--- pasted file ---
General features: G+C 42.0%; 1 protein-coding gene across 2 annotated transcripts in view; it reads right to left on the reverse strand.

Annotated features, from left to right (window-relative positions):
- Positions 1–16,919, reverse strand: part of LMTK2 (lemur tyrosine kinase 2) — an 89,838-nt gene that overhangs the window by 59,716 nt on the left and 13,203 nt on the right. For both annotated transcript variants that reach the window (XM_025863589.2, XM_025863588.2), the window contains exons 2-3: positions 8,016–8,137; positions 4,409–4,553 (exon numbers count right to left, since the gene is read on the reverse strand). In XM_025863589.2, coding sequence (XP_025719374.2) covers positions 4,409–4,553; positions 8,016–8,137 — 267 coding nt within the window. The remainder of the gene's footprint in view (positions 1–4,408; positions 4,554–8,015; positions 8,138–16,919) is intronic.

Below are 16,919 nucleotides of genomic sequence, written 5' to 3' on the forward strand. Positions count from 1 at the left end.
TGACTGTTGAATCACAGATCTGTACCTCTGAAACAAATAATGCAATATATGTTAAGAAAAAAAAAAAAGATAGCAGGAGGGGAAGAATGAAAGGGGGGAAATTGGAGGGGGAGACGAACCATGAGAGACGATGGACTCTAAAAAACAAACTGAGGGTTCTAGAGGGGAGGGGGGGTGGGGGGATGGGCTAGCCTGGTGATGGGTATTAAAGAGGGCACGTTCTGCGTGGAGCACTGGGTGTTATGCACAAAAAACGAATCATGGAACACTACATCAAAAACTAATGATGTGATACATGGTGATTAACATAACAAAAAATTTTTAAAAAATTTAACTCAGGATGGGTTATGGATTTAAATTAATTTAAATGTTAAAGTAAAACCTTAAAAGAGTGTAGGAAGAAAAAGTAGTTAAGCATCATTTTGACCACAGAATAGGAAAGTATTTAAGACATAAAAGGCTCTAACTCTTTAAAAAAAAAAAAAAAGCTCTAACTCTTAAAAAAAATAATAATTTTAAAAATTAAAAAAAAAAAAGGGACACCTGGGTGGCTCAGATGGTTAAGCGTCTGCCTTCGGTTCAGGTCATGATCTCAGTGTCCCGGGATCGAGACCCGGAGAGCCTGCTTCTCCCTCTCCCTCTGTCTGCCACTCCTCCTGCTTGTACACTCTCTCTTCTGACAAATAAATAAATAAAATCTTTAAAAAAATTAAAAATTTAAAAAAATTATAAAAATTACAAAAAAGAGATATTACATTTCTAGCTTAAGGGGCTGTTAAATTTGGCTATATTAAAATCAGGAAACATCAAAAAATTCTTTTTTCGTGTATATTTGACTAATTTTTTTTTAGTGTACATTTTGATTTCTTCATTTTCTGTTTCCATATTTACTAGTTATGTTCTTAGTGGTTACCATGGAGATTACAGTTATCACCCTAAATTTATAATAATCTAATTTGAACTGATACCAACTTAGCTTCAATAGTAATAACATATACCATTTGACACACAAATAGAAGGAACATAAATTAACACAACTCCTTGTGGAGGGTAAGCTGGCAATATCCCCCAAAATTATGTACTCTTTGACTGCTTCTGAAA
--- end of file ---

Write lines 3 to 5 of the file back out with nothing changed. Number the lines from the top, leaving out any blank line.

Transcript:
- Positions 1–16,919, reverse strand: part of LMTK2 (lemur tyrosine kinase 2) — an 89,838-nt gene that overhangs the window by 59,716 nt on the left and 13,203 nt on the right. For both annotated transcript variants that reach the window (XM_025863589.2, XM_025863588.2), the window contains exons 2-3: positions 8,016–8,137; positions 4,409–4,553 (exon numbers count right to left, since the gene is read on the reverse strand). In XM_025863589.2, coding sequence (XP_025719374.2) covers positions 4,409–4,553; positions 8,016–8,137 — 267 coding nt within the window. The remainder of the gene's footprint in view (positions 1–4,408; positions 4,554–8,015; positions 8,138–16,919) is intronic.

Below are 16,919 nucleotides of genomic sequence, written 5' to 3' on the forward strand. Positions count from 1 at the left end.
TGACTGTTGAATCACAGATCTGTACCTCTGAAACAAATAATGCAATATATGTTAAGAAAAAAAAAAAAGATAGCAGGAGGGGAAGAATGAAAGGGGGGAAATTGGAGGGGGAGACGAACCATGAGAGACGATGGACTCTAAAAAACAAACTGAGGGTTCTAGAGGGGAGGGGGGGTGGGGGGATGGGCTAGCCTGGTGATGGGTATTAAAGAGGGCACGTTCTGCGTGGAGCACTGGGTGTTATGCACAAAAAACGAATCATGGAACACTACATCAAAAACTAATGATGTGATACATGGTGATTAACATAACAAAAAATTTTTAAAAAATTTAACTCAGGATGGGTTATGGATTTAAATTAATTTAAATGTTAAAGTAAAACCTTAAAAGAGTGTAGGAAGAAAAAGTAGTTAAGCATCATTTTGACCACAGAATAGGAAAGTATTTAAGACATAAAAGGCTCTAACTCTTTAAAAAAAAAAAAAAAGCTCTAACTCTTAAAAAAAATAATAATTTTAAAAATTAAAAAAAAAAAAGGGACACCTGGGTGGCTCAGATGGTTAAGCGTCTGCCTTCGGTTCAGGTCATGATCTCAGTGTCCCGGGATCGAGACCCGGAGAGCCTGCTTCTCCCTCTCCCTCTGTCTGCCACTCCTCCTGCTTGTACACTCTCTCTTCTGACAAATAAATAAATAAAATCTTTAAAAAAATTAAAAATTTAAAAAAATTATAAAAATTACAAAAAAGAGATATTACATTTCTAGCTTAAGGGGCTGTTAAATTTGGCTATATTAAAATCAGGAAACATCAAAAAATTCTTTTTTCGTGTATATTTGACTAATTTTTTTTTAGTGTACATTTTGATTTCTTCATTTTCTGTTTCCATATTTACTAGTTATGTTCTTAGTGGTTACCATGGAGATTACAGTTATCACCCTAAATTTATAATAATCTAATTTGAACTGATACCAACTTAGCTTCAATAGTAATAACATATACCATTTGACACACAAATAGAAGGAACATAAATTAACACAACTCCTTGTGGAGGGTAAGCTGGCAATATCCCCCAAAATTATGTACTCTTTGACTGCTTCTGAAA